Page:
The venerable storage format, tape, is the topic of the fifth article in our Storage Innovation blog series. If you’re shocked by the mention of tape in a series about storage innovation, you may be pleasantly surprised by how far tape has evolved. In this post, I’ll cover the essentials that research organizations need to know about tape storage, and highlight some recent advances that make tape more attractive than ever.
Why is tape storage still relevant for research computing?
First off, why should anyone care about tape storage? The reasons haven't really changed: Because it’s cheap and reliable, of course!
So — why is cheap and reliable storage a requirement rather than a “nice to have”? Because the volume of research data continues to expand dramatically across all fields. Data is pouring in from scientific instruments, sensors, multimedia streams, spreadsheets, databases, documents, …, as well as from historically big-data-producing HPC systems. Adding another dimension to the data volume equation, funding agencies are ratcheting up the requirements for Data Management Plans (DMPs), increasing the pressure on institutions to provide reliable and affordable long-term storage resources for all of their researchers.
We’ve heard pundits predict the imminent demise of tape based storage for several decades. Yet it continues to evolve and thrive. Indeed, vendors are actively pursuing tape technology innovations and announcing new capabilities. I discussed these advances with Matt Starr of Spectra Logic earlier in this blog series. Matt argued that while disk is increasingly challenged to eke out more areal density improvements, tape continues to make rapid capacity improvements, which will only make it more compelling going forward.
Can I have my cake (cheap and reliable storage) and eat it too (easy access)?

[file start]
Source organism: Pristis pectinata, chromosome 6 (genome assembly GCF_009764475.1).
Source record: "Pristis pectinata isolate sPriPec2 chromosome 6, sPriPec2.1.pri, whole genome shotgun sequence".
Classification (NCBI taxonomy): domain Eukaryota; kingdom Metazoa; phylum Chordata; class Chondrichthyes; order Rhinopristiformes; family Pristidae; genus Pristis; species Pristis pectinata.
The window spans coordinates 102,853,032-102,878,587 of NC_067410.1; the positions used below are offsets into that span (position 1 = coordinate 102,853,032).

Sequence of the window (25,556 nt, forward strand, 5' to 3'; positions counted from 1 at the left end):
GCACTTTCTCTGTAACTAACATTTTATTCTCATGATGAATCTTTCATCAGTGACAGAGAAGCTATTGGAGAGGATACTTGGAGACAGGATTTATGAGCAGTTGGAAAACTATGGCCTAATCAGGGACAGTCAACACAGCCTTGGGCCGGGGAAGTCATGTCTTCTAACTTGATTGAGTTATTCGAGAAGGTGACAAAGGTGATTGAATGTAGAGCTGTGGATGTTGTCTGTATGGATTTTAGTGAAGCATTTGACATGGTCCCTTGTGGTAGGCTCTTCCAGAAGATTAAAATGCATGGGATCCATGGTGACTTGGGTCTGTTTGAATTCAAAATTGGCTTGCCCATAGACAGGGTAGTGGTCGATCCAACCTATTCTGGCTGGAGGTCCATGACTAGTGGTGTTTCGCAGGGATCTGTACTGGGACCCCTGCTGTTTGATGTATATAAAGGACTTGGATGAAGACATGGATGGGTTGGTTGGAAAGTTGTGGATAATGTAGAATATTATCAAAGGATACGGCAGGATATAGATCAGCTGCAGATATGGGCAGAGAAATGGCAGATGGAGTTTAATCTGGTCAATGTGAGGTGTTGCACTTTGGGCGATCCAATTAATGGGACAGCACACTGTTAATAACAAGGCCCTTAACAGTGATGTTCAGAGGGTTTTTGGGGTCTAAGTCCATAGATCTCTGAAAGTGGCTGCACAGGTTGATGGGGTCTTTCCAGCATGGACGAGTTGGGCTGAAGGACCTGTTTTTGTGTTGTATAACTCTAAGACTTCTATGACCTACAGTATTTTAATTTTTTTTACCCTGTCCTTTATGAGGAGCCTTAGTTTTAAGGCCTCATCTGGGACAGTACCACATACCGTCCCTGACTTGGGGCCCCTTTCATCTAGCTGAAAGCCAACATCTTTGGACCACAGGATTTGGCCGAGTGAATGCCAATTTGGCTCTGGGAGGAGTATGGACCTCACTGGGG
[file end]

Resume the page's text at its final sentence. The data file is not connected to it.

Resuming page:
Researchers need a reliable and cheap place to keep all of their data. And, of course, they want convenience. They don’t want to worry about the data until they need it; when they need the data, they want it at their fingertips, without having to ask for a new account, learn a new tool, or call their IT admin. Furthermore, data access is a consideration not only for the researchers producing the data, but also in the context of funding agency policies on the dissemination and sharing of research results.
Similar to how multi-level memory hierarchies balance cost and performance without end-user involvement, tape storage systems (hardware and software) have evolved to a point where they can be integrated into an overall storage hierarchy with a consistent access interface. In addition, the demand for automated storage solutions in the commercial sector has prompted new product lines at different price points and made the technology available to research organizations with relatively modest hardware and staffing budgets. While HPSS remains an option, particularly for large-scale deployments, there are an increasing number of tape management and Hierarchical Storage Management (HSM) solutions available for simple, cost-effective deployment in research data environments, such as the Spectra Logic BlackPearl.